There are many truths,
but none of them is Truth,
so the only answer is Love.
We must summon compassion
when we least think we can
and offer it to those
who think that we won’t.
For then bridges are built,
one person to another,
that will carry us all to Heaven.


praying shabbat brings more shalom to us all, jen

my little ukulele experiment


Yes, that’s a ukulele. 

And, yes, I’m learning to play Jewish songs on it to lead family services and Tot Shabbats.  

And, yes, I’m having more fun than should be possible for someone who tried (very, very unsuccessfully!!) over a number of years to learn to play guitar.  

And, yes, I may fail miserably with this little ukulele experiment, but I’m going to have LOTS of fun trying!!!   

You see, over a decade ago, my Rabbi encouraged me to let go of my need to be perfect and to instead embrace the idea that only through trial-and-error would I begin to test the limits of my potential to “become” as an image of Gd.  It took me way too many years to begin living that philosophy, and now that I am, I can’t wait to see what I find to challenge me next!!    

The immense JOY to be found in every day of this Journey — living as a spirit having human experiences, rather than a human having occasional spiritual experiences — never ceases to amaze me . . . jen 

And, after we dance with tambourines???



Jewish Tradition commands us each year to celebrate Passover as people who were actually freed from Egypt. It prompts us to look at the world around us and ask such questions as: 

What is my Mitzrayim?
To what am I enslaved?
What things, people, activities, habits, thoughts, emotions or biases prevent me from accessing my holiest self and offering Gd’s compassion and mercy to myself and to others?


And I’ve been thinking . . . if we are to see ourselves as people who actually fled Egypt and crossed the Sea to dance with Miriam and the other women as they played tambourines . . . ought we not take the rest of that Journey from slavery to freedom with the Israelites?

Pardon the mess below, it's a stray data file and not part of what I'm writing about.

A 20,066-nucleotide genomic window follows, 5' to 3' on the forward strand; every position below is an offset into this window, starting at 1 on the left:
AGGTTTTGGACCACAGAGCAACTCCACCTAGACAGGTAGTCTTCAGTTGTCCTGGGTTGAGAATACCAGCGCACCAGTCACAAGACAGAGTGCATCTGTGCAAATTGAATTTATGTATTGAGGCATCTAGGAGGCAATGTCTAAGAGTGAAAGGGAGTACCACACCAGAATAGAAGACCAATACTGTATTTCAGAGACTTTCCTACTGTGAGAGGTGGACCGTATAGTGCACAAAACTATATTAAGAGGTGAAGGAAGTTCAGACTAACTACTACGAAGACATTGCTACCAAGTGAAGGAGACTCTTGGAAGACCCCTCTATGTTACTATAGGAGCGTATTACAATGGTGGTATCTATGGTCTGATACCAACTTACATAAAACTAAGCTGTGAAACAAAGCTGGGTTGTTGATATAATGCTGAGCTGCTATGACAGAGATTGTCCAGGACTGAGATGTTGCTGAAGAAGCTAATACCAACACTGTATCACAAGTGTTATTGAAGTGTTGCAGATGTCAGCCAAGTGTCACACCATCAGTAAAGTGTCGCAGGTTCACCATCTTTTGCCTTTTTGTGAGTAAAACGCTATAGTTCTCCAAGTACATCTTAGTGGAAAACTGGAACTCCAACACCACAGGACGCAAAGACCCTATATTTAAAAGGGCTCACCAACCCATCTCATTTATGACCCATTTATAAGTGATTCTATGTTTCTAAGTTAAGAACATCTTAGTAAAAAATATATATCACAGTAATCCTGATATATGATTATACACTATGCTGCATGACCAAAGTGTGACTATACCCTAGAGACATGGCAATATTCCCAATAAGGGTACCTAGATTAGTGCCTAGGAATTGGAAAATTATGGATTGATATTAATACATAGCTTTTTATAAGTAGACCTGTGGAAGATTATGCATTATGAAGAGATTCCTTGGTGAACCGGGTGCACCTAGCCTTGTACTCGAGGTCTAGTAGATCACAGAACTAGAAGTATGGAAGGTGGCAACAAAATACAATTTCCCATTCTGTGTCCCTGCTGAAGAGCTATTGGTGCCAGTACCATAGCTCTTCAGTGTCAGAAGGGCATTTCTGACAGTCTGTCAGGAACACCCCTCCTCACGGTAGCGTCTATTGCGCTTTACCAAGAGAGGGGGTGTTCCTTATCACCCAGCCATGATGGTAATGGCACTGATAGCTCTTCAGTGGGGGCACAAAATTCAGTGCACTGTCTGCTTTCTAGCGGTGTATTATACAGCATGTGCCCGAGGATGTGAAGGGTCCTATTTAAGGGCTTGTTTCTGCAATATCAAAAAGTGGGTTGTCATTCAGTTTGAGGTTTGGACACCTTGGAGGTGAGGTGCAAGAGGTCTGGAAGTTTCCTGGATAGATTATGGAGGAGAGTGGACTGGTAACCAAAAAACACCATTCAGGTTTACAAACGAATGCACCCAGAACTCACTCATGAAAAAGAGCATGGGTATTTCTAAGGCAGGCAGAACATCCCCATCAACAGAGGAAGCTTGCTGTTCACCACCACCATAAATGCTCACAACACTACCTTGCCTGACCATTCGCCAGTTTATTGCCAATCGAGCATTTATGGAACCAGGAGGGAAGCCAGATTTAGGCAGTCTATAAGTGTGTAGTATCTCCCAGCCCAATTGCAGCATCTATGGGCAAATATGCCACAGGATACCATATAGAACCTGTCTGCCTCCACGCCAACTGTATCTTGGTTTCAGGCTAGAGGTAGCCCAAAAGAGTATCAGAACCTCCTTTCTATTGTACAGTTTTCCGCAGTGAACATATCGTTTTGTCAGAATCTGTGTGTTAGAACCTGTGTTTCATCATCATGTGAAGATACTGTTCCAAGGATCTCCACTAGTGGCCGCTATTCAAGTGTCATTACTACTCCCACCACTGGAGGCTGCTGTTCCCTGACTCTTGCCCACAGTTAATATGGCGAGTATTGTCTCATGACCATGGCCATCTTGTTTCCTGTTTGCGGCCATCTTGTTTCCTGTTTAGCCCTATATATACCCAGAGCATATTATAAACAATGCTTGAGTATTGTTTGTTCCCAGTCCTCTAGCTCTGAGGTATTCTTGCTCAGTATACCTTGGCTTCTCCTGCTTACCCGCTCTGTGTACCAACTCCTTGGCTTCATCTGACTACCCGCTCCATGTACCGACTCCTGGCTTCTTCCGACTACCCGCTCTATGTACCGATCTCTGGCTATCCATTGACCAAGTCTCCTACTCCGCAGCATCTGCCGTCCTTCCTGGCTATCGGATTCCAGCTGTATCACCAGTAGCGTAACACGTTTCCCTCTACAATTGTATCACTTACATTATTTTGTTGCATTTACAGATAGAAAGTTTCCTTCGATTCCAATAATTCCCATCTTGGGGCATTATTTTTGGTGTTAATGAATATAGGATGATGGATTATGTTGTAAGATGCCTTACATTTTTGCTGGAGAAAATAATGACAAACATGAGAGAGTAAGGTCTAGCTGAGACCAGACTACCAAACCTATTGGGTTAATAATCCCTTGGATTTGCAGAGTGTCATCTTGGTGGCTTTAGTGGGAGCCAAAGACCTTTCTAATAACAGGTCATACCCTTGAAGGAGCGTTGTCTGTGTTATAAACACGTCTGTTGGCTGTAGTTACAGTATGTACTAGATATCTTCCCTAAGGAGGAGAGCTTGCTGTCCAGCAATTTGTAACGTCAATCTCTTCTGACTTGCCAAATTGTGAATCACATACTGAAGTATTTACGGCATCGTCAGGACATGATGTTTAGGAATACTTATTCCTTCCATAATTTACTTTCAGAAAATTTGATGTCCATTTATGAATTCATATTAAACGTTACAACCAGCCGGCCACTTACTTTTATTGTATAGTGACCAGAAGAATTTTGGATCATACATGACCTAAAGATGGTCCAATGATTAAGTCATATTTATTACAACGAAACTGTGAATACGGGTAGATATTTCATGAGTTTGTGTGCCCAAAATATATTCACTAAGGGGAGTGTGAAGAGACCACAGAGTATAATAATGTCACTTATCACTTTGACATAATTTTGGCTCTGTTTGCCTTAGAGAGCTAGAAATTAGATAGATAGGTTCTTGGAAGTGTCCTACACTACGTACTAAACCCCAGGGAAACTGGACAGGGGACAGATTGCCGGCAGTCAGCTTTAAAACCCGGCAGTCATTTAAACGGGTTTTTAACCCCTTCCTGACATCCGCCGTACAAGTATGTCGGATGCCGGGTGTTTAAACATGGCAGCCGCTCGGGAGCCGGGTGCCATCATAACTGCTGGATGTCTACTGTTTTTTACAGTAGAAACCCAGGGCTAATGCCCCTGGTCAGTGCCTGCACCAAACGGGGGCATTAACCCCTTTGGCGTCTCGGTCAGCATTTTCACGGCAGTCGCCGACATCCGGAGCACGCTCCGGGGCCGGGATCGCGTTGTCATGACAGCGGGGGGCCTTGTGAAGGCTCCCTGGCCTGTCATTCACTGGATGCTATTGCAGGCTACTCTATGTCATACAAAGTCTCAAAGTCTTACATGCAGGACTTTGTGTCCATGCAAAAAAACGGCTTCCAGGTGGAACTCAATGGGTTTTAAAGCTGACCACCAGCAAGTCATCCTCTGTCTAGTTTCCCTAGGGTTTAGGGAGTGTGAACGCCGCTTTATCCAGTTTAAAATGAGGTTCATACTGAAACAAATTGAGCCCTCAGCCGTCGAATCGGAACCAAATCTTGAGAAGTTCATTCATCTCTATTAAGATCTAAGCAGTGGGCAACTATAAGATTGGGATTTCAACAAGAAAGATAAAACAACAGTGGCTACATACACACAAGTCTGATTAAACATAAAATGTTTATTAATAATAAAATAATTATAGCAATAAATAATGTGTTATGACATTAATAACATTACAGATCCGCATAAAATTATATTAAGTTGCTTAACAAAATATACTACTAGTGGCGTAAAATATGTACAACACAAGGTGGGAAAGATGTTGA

Why not “walk” the 49 days to stand at that holy mountain, to feel the earth rumble, to see the lightening flash, to hear the Aleph spoken from within the silence, and to experience the awe and wonder of Torah’s revelation??

Of course, we can’t actually put ourselves in the desert thousands of years ago to spend 49 days wandering with the ancient Israelites and learning to have faith in the Holy One.  So, how can we get to that mountain?

Jewish Tradition teaches that we have to prepare ourselves spiritually. We need to spend some time after Passover trying to move ourselves away from the things that enslave us and toward the Holy One of Unity.

Maybe that spiritual preparation happens with a therapist. Maybe it happens in daily meditation or the chanting of prayers. Maybe yoga or exercise is our time to find clarity and reconnect. Maybe we count the Omer each night and engage in a 49-step journey of personal refinement through the emotional attributes of the Sefirot. Maybe we study Moses Cordovero’s ethical treatise on living as a likeness of our Creator, Tomer Devorah (available free from a link here).

The specifics of the process can be particular to each individual, but some process needs to happen if we want to encounter Gd’s presence at Sinai on Shavuot. … Just as Gd didn’t part the Sea until Nachshon, who couldn’t swim and was afraid of the water, was nearly submerged, we can’t expect Gd to give us the gift of revelation if we don’t prepare ourselves by making the journey…

praying our paths reveal blessings and our journeys lead us Home, jen

make me a vessel


make me a vessel
shattered apart to be built anew, please make me a vessel who’s worthy of You, who can carry Your Spirit and hand out Your Love, who finds others to help me so we might be enough to counteract all the violence, anger, sadness, and fear swallowing a world too blind to Your Abiding Presence here  
peace and blessings, jen 

Shedding Our “Skin”



When I found “him” . . . 


Antennae unfolded . . . 


Here come the long back legs . . . 


I have been called to shed a skin many times–to change a perspective, an internal barrier that may once have protected me but now serves as a block to growth. I have been called to peel away a persona that simply does not fit the evolving truth of who I am. I have been called not once or twice, but many times to reconsider what I believe to be true, to strip away assumptions, to form a new skin, born of the raw materials of the old one, but somehow different. I have been called to get out of my way and allow newness and grandeur to emerge.

Rabbi Karyn D. Kedar, The Dance of the Dolphin: finding prayer, perspective, and meaning in the stories of our lives, p.88 (Jewish Lights 2001).

This Shabbat, may each of us find the courage to let go of an assumption, to change our perspective, or to reconsider what we believe to be true . . . for though it can be terrifying to shed our “skin,” that shedding is the only way we can free ourselves from the confines of the past and open ourselves to grow into a future in which we are renewed over and over again, in grace and mercy, by the one and only infinite and eternal G-d . . .

May Shabbat bring shalom to all, jen